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New state law on human smuggling raises concerns in the Hispanic community

Salud + Bienestar

Community advocates are calling for awareness of a new law that has vague language which could target mixed-status households.

The Kansas legislature passed a new law it says will help crack down on human smuggling — but many in the Hispanic community are afraid of what it means for them.

In Wichita, dozens of people gathered recently at Evergreen Community Center for a presentation that explained how the law could affect them. Many of the families were afraid of losing their relatives due to how the new law vaguely defined human smuggling.

“Personally, it hurts me to see what’s happening because I was also [undocumented],” said Myrna Muniz, a Wichita resident who attended the meeting. “I have friends and many acquaintances that I know who will suffer because of what’s happening, and they’re afraid.”

Human smugglers are defined by three requirements under the recently passed bill:

  • By intentionally giving shelter or transportation to someone who they know, or should’ve known, was undocumented.
  • Benefiting financially or receiving something of value.
  • Know, or should’ve known, that the person is likely being exploited for the financial gain of another.

The law fails to describe how someone should have known a person’s citizenship status, workplace environment, or what “something of value” is.
However, should a person be found guilty of the charges, they could face prison time of up to 10 and a half years.

Community advocates say that the law is redundant because of an existing 2012 law that criminalizes human smuggling.

The only difference between the two laws, advocates say, is the wording in the previous bill regarding the clear intent of the alleged smuggler to benefit from the exploitation of an undocumented person.

Gov. Laura Kelly vetoed the bill earlier this year, saying the law's vague language over-criminalizes Kansans and was a product of a rushed process. She also says that it could leave the state open to expensive lawsuits.

The state legislature overrode the veto.

Proponents said that people being smuggled are subject to abuse through a loophole in the 2012 law and the new bill would close that loophole.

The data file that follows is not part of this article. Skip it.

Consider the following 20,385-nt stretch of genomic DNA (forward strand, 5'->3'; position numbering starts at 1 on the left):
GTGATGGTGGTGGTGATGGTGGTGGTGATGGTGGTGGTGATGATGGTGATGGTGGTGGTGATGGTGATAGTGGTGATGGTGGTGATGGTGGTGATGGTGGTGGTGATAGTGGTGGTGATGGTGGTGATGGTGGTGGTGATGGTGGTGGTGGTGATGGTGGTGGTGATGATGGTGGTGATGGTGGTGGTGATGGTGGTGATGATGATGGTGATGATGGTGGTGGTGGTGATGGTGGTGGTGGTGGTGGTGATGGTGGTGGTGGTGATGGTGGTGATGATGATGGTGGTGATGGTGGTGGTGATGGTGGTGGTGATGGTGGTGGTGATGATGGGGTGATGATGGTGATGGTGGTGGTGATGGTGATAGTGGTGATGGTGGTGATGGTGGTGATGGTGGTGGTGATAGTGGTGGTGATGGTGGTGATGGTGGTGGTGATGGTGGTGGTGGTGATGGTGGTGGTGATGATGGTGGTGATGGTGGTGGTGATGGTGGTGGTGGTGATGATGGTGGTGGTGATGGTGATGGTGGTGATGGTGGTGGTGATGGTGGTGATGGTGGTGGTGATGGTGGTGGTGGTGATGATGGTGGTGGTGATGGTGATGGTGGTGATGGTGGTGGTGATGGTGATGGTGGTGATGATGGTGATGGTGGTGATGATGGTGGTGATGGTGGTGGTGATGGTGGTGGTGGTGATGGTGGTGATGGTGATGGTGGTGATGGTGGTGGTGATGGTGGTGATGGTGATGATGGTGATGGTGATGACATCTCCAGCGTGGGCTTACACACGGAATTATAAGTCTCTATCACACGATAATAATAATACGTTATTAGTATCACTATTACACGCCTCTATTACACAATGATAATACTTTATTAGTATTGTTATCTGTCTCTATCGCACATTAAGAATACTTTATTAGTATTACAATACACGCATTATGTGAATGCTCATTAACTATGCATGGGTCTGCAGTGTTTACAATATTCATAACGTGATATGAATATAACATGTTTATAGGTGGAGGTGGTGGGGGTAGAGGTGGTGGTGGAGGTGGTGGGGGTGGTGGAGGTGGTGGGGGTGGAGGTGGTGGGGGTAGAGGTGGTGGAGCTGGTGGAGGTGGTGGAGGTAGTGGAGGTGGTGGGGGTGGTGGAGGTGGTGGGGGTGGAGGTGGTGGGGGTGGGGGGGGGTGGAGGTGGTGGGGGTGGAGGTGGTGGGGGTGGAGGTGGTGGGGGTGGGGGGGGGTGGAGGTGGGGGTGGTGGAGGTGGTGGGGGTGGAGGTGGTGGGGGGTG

Monica Vargas-Huertas is a labor and immigration law attorney. She broke down the three requirements in the bill and dispelled some misconceptions.

She said that people often think that giving someone who’s undocumented a ride or a place to stay would designate them as a human smuggler.

But the act of sheltering or receiving something of value from someone who’s undocumented in itself is not criminal, according to the law. The person needs to be exploited for it to be considered an illicit activity.

Someone asked Vargas-Huertas about a mixed-status household where a member of the household who is undocumented contributes to the rent while they work at a job where they’re exploited.

Under the wording of the bill, the scenario could be considered a crime. But because there are no legal precedents, it’s hard to predict whether courts will prosecute, Vargas-Huertas said.

It’s scenarios like these that make people in the Hispanic community, like Wichitan Reyna Ahana Dominguez, nervous. According to the 2020 Census, more than 72,000 people identified as Latino/Hispanic in Wichita.

“We´re afraid that a police officer will stop us and ask us for more information that sometimes a lot of people don´t have, but in my case I do,” she said. “But the problem is that we want there to be a solution … for this law, right? We didn't agree for this to happen.”

The Wichita Police Department said it would not arrest someone solely based on their citizenship status under the new law. It would act only if another crime was committed.

While the law will go into effect on July 1, awareness of the law and engagement in the community could help prevent future laws that would negatively affect the Hispanic community, said Carla Rivas D’Amico, executive director of the Kansas Hispanic & Latino American Affairs Commission.

“A lot of people feel uncomfortable talking about politics, and I understand that, truly,” D’Amico said.

“But the problem in this and many other countries is that people don’t talk about these issues and when people don’t talk about these issues is when democracy falls and laws like these pass.”

¿Quiere leer esto en español? Déle click aquí.

Tadeo Ruiz is the 2023 Korva Coleman Diversity in Journalism intern. He is currently a journalism student at the University of Missouri specializing in radio and audio storytelling. Reach him at sandoval@kmuw.org.